'Concierge Medicine’ Reaches New Markets
By Shefali Luthra
A growing number of primary care doctors, spurred by the federal health law and frustrations with insurance requirements, are bringing a service that generally has been considered “health care for billionaires” to middle-income, Medicaid and Medicare populations.
It’s called direct primary care, modeled after “concierge” practices that have gained prominence in the past two decades. Those feature doctors generally bypassing insurance companies to provide personalized health care while charging a flat fee on a monthly or yearly basis. Patients can shell out anywhere from thousands to tens of thousands of dollars annually, getting care with an air of exclusivity.
In direct primary care, patients pay about $100 a month or less directly to the physician for comprehensive primary care, including basic medication, lab tests and follow-up visits in person, over email and by phone. The idea is that doctors, who no longer have to wade through heaps of insurance paperwork, can focus on treating patients. They spend less on overhead, driving costs down. In turn, physicians say they can give care that’s more personal and convenient than in traditional practices.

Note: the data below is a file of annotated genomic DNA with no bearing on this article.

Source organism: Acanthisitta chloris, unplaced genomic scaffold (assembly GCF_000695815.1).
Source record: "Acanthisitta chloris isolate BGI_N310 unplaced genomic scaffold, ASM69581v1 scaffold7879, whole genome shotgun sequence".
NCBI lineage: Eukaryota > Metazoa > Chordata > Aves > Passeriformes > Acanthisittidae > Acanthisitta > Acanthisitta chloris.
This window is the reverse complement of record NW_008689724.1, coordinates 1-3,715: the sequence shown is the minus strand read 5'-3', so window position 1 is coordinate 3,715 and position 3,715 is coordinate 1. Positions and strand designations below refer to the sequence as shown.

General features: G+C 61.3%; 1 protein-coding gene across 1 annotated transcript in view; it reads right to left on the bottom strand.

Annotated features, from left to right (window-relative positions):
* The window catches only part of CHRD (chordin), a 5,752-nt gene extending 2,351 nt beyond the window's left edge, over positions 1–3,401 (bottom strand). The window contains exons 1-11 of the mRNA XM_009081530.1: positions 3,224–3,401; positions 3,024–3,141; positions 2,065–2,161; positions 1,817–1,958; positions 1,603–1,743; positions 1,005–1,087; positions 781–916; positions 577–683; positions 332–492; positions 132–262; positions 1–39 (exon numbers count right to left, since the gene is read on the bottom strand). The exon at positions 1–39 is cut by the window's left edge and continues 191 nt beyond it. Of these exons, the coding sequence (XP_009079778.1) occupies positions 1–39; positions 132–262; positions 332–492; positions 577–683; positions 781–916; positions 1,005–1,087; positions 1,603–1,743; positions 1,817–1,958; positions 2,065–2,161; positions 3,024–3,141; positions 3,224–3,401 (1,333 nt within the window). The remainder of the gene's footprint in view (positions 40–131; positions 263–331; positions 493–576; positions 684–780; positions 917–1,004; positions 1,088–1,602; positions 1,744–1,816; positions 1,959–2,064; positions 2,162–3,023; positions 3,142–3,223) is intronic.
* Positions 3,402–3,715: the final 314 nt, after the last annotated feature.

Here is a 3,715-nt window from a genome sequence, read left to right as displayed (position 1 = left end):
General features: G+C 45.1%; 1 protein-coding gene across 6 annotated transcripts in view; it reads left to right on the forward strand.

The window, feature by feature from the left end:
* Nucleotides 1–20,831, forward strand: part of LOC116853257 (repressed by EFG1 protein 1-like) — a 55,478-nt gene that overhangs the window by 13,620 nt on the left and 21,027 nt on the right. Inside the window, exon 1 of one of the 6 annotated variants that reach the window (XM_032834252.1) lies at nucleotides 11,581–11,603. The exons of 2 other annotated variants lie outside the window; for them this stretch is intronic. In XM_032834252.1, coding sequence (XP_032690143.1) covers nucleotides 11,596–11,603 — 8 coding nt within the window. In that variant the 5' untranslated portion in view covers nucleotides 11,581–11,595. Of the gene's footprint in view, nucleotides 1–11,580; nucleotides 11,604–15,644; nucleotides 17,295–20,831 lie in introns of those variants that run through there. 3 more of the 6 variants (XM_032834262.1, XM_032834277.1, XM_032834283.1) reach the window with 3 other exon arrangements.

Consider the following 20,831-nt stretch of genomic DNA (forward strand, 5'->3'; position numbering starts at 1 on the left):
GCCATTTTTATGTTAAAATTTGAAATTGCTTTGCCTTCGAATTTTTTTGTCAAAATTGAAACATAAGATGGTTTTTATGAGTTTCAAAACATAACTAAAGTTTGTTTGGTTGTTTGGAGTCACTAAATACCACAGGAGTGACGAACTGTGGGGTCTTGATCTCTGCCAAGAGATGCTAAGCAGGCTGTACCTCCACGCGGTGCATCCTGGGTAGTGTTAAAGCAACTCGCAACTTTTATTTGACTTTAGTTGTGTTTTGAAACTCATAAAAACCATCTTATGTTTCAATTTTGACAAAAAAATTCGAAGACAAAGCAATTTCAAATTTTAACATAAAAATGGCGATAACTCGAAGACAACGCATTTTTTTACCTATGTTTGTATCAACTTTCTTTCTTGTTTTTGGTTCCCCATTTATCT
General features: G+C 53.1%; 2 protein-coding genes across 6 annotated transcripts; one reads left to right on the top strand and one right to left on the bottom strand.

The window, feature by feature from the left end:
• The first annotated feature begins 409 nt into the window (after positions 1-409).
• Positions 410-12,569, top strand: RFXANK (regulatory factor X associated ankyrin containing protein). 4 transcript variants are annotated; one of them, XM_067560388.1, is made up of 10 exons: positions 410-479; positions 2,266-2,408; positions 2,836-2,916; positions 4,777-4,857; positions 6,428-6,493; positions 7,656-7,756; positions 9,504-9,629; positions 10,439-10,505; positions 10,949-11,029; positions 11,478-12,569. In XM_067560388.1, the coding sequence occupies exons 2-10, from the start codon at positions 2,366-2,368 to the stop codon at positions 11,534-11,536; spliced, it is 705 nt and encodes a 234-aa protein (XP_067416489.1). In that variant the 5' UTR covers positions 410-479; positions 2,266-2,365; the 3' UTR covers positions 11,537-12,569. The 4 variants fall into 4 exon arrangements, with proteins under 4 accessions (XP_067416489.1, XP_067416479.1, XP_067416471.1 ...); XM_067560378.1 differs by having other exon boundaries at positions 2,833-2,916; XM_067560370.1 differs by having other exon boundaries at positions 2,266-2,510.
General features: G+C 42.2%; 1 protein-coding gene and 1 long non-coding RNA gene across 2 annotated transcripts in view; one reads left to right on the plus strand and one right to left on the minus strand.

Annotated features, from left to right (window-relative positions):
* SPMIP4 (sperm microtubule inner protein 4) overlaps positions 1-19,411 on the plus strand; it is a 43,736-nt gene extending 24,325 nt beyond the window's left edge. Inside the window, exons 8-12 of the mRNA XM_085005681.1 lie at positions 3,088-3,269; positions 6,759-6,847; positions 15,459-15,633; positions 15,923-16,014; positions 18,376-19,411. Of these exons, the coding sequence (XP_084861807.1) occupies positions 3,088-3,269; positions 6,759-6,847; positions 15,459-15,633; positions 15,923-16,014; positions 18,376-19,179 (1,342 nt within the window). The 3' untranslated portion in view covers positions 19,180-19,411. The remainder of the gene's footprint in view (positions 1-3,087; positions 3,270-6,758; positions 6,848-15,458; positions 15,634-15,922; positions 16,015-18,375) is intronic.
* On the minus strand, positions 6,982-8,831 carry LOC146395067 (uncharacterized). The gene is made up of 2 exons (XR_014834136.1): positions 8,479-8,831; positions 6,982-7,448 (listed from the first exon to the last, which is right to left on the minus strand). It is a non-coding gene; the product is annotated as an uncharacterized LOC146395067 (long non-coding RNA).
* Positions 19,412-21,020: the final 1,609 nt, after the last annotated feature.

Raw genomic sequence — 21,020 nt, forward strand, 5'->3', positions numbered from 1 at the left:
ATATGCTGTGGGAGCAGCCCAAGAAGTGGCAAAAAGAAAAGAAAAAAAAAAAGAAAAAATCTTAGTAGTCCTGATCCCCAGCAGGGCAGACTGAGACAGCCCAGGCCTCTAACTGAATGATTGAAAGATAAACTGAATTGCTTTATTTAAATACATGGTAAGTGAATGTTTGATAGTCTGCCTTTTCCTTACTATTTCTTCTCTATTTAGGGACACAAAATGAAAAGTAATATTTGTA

The 2010 health law, which requires that most people have insurance, identifies direct primary care as an acceptable option. Because it doesn’t cover specialists or emergencies, consumers need a high-deductible health plan as well. Still, the combined cost of the monthly fee and that plan is often still cheaper than traditional insurance.
The health law’s language was “sort of [an] ‘open-for-business’ sign,” said Jay Keese, a lobbyist who heads the Direct Primary Care Coalition. Before 2010, between six and 20 direct primary care practices existed across the country. Now, there are more than 400 group practices.
The total number of physicians participating doctors may exceed 1,300. The American Academy of Family Physicians estimates 2 percent of its 68,000 members offer direct care.
“This is a movement — I would say it’s in its early phase,” said AAFP President Wanda Filer, a doctor in Pennsylvania. “But when I go out to chapter meetings, I hear a lot more interest.”